• August 14, 2010 at 10:51 AM

      That. I think the two connect, however. We often follow external principles and ideas even though they may not follow our own desires/tastes (i.e., the way we evaluate stories through lit class lenses). I think a lot of fannish uncertainty and discomfort comes from the gap between what we like (genre, affect, …) and what we’re supposed to like (often quite modernist aesthetic principles)…

      • August 14, 2010 at 11:06 PM

        I can’t speak to that — I’ve never had that uncertainty/discomfort around what I like or don’t like. The idea of a “guilty pleasure” makes sense to me intellectually but it’s not something I feel about the shows or fanworks I enjoy or create. Just lucky, I guess?

        • August 15, 2010 at 12:16 PM

          I think you are. I do think there’s a lot of people who enjoy things that are not considered OK by others, so that affect and intellect go different ways. It’s then that we get the two guilty pleasure responses, I think: some just repudiate the intellectual aesthetics while others push themselves into the acceptable and dismiss the rest. (A little bit like the two responses to the canon debates now that I think of it : )

  4. allison morris
    August 15, 2010 at 10:12 AM

    the way fans replicate negative outsider notions of what constitutes fannishness, often using similar feminizing and infantilizing concepts.

    This is something that interests (and frustrates) me as well — my working theory is that fans are often involved in an ongoing fight, both within their own minds and with the world, to prove that fannishness and fanworks are legitimate (adult) identities and activities. And also that legitimacy is, by necessity, employing the definitions that are reflected back to us most often in the workplace, the media, and in social settings outside of fannish enclaves — legitimacy as enacted within an adult professional-class white male cisgendered able-bodied heterosexual paradigm. As that definition relentlessly rejects the other as illegitimate (and regularly targets teenage girls and their interests in particular as frivolous, transitory, and in need of paternalistic guidance), we borrow that behavior in order to set ourselves on the side of the ‘legitimate’ — attempting validation of our own legitimacy via borrowed behaviors.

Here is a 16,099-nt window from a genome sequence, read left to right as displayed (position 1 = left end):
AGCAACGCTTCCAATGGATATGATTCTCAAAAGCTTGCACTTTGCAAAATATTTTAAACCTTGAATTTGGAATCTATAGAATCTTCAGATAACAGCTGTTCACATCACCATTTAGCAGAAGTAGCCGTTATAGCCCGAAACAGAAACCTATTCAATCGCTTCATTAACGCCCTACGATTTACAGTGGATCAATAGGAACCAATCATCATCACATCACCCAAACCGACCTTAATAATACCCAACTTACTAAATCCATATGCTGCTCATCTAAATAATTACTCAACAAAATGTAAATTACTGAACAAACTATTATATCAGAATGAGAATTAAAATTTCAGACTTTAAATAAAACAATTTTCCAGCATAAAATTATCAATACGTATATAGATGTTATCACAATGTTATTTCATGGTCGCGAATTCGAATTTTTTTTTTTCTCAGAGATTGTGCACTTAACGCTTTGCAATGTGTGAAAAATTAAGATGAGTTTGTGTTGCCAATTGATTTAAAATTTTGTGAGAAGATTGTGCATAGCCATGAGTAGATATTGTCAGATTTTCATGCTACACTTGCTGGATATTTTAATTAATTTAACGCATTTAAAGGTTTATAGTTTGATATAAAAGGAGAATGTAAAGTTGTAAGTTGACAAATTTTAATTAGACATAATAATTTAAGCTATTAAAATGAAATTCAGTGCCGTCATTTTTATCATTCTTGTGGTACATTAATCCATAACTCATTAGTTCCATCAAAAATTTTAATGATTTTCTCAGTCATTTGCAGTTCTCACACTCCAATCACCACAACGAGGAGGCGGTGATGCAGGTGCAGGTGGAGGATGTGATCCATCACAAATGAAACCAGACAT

There’s also interplay with the rejection of stereotypes, certainly — but I think we tend to throw out the baby with the bathwater in many cases, there. The stereotypes of the basement-dwelling socially inept male fan, the cat-owning lonely spinster shut-in female fan, and the giddily screaming teen girl fan are all, in pieces, there in real life. But the stereotypes foreground the negative and mockable, and also, in my opinion, reductively propose that the root of all of those negatives is taking illegitimate subjects (unserious, ‘low’ culture, not artistically valued, and unsanctioned by the ‘legitimate’ definition I pose above) too seriously — being too earnest, failing to hold an ironic pose. A ‘cool’ affect is the ‘adult’ approach, and shoves away association with those stereotypes, but the rejection of those 2-dimensional stereotypes wholesale demands constant defense and disclaiming: “I’m a fan, and i own a cat, but I’m not one of those fans“; “I am in popslash fandom, but I’m not one of those annoying teen girls”; “I play D&D, but I go on dates”. This behavior is inherently a losing game, as we validate the stereotypes rather than transcending and redefining; we blame fans who we see as embodying the stereotypes for undercutting our legitimacy as a group, rather than accepting that we are all more than that. A real person who embodies a stereotype is not therefore reduced to two dimensions — they are more, and they are valuable and, I believe, still legitimate. We’re trapped in our defensive poses forever, and that defensiveness divides us, creates a perception of hierarchy within fandom communities that is ageist, misogynist, and ableist. It does us very little good, and a great deal of harm.

    • August 17, 2010 at 4:18 PM

      Yes, I think you’ve put your finger on the problem at the center of the hierarchy: there is no way you can ever make yourself acceptable enough, even if you disavow anything beneath you on the hierarchy. Moreover, by accepting this model, you’re perpetuating it.

      Internalized indeed!